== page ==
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Do Fish Have Feelings?

Science By
(Reinhard Dirscherl/ullstein bild via Getty Images)
(Reinhard Dirscherl/ullstein bild via Getty Images)

Scientists from the University of South Florida completed a study with giant manta rays, which helped them conclude that mantas can recognize their own reflection. In the study conducted at the Atlantis Aquarium in the Bahamas, the manta rays circled close to the mirror blowing bubbles and moving abnormally (see below).

In the animal kingdom, self-recognition is often an indication of self-awareness, an attribute reserved for creatures we deem to be the smartest like elephants or dolphins. In short, we might be underestimating the emotional and intellectual capacities of marine vertebrates. Here’s biologist Jonathan Balcombe’s take on the topic (he specializes in animal behavior and emotions):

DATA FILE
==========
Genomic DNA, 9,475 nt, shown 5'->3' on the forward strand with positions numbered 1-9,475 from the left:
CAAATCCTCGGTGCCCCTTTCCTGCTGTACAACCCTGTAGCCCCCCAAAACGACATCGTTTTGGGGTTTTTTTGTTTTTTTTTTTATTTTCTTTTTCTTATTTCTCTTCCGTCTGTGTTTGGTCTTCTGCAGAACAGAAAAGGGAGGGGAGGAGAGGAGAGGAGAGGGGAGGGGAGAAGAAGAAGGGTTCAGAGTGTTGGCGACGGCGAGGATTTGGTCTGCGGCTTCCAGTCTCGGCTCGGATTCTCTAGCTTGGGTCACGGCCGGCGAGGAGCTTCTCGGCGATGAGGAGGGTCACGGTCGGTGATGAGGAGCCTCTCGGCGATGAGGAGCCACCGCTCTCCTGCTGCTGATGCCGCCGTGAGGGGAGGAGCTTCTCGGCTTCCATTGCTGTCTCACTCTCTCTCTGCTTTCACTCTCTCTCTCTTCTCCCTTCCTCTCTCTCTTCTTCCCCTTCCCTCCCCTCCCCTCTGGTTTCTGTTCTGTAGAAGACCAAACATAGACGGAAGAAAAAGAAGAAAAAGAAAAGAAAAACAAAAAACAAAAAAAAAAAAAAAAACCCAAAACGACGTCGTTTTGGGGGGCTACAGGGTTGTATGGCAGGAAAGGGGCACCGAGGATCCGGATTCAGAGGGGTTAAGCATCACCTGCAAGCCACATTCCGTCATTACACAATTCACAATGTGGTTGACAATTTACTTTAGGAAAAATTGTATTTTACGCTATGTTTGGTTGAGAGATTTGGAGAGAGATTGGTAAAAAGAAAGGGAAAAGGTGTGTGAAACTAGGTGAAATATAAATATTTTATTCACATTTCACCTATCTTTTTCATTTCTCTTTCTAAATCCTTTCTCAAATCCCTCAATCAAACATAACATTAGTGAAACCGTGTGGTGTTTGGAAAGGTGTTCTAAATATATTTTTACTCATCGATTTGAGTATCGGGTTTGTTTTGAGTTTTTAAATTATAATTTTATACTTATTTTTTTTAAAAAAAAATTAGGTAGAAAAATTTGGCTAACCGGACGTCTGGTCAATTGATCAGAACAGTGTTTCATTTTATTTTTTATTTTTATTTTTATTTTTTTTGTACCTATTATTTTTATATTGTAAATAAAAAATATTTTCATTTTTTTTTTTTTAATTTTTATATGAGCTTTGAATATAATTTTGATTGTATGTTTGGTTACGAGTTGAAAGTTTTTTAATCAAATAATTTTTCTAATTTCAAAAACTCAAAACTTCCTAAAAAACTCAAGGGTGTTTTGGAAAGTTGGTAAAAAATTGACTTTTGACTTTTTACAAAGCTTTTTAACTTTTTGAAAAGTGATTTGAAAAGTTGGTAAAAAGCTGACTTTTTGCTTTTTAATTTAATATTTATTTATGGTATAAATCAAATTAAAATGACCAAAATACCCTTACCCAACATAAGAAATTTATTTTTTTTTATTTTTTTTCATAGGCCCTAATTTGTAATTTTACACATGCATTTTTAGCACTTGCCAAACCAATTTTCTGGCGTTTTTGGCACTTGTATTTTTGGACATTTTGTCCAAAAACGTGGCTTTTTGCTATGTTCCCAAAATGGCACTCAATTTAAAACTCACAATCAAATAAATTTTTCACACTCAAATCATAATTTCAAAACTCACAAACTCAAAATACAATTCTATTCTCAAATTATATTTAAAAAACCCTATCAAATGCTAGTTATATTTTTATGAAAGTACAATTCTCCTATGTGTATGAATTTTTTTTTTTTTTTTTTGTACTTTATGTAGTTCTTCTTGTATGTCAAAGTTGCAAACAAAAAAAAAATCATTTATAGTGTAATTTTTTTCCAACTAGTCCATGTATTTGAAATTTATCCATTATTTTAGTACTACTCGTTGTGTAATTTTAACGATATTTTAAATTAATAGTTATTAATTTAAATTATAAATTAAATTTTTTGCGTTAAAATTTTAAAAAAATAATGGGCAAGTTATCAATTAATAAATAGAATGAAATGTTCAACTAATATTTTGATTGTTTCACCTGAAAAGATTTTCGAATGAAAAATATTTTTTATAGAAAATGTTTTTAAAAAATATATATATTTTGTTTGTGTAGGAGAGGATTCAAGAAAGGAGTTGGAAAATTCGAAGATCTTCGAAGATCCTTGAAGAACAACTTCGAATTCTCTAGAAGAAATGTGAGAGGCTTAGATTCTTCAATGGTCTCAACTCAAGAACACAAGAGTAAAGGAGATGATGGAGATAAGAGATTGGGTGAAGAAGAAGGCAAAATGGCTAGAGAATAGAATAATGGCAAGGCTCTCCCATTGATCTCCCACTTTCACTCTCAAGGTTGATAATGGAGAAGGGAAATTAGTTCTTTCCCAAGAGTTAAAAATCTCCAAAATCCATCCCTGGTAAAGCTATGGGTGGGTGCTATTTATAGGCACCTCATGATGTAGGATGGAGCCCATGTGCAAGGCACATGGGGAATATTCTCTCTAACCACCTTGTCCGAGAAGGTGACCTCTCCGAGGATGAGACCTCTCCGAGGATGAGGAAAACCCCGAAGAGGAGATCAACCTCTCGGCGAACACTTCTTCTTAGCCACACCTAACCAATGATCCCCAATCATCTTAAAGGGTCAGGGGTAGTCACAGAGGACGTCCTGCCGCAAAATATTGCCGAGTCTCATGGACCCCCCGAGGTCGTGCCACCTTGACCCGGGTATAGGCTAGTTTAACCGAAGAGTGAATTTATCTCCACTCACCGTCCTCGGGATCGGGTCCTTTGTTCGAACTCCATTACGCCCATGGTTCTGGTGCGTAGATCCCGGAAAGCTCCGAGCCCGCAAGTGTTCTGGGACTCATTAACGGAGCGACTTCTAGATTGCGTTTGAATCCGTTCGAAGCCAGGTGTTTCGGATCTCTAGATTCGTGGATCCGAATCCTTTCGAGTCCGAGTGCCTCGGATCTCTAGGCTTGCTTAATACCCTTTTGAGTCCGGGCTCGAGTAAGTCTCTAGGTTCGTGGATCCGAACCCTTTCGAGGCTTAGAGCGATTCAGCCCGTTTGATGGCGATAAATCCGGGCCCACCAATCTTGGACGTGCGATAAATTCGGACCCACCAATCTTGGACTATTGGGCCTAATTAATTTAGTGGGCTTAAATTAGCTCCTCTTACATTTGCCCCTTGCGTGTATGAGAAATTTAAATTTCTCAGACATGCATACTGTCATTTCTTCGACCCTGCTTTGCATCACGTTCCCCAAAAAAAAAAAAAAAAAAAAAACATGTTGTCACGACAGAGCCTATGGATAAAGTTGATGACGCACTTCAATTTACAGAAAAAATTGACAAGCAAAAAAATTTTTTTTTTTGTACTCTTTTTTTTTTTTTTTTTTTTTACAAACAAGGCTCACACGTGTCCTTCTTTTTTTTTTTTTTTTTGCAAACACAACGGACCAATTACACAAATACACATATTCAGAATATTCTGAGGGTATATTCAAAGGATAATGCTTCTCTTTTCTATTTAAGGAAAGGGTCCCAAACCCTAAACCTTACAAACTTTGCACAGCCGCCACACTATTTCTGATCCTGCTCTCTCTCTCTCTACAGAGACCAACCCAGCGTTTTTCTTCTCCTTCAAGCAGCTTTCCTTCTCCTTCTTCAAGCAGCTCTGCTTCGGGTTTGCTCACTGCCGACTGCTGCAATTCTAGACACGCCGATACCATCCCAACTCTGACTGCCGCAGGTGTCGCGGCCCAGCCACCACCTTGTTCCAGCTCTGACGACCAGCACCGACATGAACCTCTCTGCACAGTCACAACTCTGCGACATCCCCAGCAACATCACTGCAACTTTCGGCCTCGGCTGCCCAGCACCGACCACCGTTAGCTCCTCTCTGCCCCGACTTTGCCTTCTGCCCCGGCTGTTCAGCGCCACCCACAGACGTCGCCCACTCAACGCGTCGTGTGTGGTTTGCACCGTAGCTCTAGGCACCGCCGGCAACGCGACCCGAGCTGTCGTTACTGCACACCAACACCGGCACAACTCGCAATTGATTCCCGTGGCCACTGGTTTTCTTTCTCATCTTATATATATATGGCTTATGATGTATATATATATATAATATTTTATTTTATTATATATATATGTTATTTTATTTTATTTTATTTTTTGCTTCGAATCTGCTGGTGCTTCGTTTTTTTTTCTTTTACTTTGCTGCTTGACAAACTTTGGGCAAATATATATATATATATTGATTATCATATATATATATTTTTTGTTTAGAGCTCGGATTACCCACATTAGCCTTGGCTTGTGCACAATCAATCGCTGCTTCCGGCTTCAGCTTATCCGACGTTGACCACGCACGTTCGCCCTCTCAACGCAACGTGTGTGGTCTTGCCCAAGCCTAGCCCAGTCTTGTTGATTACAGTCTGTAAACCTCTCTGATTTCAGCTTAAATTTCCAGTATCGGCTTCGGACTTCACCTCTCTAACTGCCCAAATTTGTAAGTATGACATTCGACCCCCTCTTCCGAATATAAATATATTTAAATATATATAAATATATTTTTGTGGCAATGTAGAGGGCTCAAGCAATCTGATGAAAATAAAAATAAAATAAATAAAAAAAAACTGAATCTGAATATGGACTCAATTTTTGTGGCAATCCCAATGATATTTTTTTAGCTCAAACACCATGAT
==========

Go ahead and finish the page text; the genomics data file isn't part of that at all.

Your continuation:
“Because fishes inhabit vast, obscure habitats, science has only begun to explore below the surface of their private lives. They are not instinct-driven or machinelike. Their minds respond flexibly to different situations. They are not just things; they are sentient beings with lives that matter to them. A fish has a biography, not just a biology.”

Read Balcombe’s full argument in the New York Times here.